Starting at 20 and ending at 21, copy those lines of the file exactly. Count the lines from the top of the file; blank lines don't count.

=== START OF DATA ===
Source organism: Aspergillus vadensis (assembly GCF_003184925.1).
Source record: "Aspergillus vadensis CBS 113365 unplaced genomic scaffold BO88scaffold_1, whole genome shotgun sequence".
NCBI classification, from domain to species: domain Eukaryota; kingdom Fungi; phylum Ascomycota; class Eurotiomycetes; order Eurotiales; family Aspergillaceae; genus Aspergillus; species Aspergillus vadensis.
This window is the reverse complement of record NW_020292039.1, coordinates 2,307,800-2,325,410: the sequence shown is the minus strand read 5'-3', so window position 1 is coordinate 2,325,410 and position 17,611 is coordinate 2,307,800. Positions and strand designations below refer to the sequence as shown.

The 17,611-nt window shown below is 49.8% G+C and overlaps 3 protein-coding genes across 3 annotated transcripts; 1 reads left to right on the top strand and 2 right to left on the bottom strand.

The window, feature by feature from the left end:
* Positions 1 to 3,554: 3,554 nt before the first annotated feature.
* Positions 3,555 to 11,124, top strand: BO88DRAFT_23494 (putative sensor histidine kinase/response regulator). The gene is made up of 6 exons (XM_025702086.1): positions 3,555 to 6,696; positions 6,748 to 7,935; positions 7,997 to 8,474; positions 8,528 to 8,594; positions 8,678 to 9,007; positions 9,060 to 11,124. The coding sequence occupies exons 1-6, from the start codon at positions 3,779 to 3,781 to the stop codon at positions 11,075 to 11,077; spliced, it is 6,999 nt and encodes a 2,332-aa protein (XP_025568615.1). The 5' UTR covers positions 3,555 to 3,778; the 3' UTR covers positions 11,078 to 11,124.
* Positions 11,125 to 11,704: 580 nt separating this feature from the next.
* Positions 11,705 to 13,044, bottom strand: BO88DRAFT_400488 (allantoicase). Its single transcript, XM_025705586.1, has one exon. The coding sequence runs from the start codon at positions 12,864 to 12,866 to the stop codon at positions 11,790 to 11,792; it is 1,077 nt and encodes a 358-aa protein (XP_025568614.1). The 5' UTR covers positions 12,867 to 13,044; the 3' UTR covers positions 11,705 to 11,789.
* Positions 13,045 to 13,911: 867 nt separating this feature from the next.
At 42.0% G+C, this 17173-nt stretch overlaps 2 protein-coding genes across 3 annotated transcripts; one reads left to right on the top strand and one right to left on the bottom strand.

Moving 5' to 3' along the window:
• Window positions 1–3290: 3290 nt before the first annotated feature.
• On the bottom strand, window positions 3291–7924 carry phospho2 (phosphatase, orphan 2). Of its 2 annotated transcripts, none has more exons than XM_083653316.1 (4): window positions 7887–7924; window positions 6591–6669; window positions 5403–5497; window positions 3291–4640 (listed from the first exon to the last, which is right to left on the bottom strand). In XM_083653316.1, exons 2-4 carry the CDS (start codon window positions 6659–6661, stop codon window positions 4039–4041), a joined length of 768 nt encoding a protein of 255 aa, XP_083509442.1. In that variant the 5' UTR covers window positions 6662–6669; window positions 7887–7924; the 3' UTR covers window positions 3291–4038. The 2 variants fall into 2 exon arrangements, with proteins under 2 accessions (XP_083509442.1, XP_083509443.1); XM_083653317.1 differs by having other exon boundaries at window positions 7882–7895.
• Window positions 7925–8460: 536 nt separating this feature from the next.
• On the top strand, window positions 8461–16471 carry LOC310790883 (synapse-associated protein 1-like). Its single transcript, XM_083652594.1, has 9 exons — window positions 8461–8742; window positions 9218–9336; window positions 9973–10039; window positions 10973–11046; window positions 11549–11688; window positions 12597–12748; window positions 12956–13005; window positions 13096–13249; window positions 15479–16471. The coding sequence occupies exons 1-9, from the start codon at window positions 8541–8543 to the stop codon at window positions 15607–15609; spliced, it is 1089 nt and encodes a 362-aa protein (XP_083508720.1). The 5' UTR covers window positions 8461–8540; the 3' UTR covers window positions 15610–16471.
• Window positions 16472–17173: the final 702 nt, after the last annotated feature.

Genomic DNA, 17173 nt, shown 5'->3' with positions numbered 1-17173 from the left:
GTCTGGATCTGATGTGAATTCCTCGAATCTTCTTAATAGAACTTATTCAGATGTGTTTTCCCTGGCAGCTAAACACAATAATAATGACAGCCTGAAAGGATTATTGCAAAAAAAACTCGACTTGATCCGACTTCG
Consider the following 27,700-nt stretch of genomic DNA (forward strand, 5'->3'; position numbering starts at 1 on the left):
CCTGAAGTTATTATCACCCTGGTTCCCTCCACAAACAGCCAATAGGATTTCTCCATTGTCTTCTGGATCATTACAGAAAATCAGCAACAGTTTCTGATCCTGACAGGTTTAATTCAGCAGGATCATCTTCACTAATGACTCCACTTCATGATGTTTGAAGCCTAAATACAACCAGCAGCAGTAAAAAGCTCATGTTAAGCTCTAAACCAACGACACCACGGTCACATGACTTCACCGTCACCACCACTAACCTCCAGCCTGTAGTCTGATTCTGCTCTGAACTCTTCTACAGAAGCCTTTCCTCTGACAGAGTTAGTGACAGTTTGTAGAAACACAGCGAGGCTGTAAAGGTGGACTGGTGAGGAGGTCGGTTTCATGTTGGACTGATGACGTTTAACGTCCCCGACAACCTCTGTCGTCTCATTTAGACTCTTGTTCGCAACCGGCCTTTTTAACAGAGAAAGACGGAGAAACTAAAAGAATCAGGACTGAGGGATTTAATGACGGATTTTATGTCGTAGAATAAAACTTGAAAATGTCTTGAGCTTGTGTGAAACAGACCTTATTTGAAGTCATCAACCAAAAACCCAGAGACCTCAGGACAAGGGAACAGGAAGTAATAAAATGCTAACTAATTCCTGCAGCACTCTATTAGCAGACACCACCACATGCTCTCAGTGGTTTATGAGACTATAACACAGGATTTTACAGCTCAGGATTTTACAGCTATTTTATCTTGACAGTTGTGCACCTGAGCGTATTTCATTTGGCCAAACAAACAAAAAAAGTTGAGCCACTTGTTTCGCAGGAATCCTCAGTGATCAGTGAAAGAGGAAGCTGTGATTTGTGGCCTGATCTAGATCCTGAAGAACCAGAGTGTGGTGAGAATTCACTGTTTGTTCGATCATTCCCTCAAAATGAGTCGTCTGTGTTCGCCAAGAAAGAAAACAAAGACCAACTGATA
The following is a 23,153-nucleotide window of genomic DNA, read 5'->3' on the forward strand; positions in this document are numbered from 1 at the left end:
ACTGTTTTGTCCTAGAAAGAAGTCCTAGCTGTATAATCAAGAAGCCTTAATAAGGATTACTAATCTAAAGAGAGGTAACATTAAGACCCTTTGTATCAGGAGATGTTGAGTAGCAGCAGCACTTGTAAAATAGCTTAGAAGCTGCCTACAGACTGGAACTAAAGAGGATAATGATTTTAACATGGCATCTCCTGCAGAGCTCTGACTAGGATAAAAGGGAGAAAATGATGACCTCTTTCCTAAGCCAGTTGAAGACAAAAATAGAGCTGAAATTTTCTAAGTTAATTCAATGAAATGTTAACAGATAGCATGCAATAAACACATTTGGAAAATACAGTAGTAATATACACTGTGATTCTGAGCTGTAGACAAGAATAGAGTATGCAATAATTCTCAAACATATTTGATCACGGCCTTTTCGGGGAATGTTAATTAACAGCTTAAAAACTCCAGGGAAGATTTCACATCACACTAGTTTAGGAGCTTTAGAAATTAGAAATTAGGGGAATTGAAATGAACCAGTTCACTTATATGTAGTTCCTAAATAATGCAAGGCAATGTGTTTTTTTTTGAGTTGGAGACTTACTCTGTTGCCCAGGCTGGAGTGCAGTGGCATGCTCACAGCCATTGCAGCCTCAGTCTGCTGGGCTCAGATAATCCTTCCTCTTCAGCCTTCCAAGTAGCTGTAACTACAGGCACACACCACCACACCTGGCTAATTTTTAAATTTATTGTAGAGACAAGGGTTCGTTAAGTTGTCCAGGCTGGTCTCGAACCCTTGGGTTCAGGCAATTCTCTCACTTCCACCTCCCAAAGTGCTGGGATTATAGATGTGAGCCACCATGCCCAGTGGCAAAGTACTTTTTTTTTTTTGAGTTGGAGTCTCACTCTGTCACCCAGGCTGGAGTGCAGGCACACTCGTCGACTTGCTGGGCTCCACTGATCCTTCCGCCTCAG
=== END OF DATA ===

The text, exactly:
GTCTGGATCTGATGTGAATTCCTCGAATCTTCTTAATAGAACTTATTCAGATGTGTTTTCCCTGGCAGCTAAACACAATAATAATGACAGCCTGAAAGGATTATTGCAAAAAAAACTCGACTTGATCCGACTTCG
Consider the following 27,700-nt stretch of genomic DNA (forward strand, 5'->3'; position numbering starts at 1 on the left):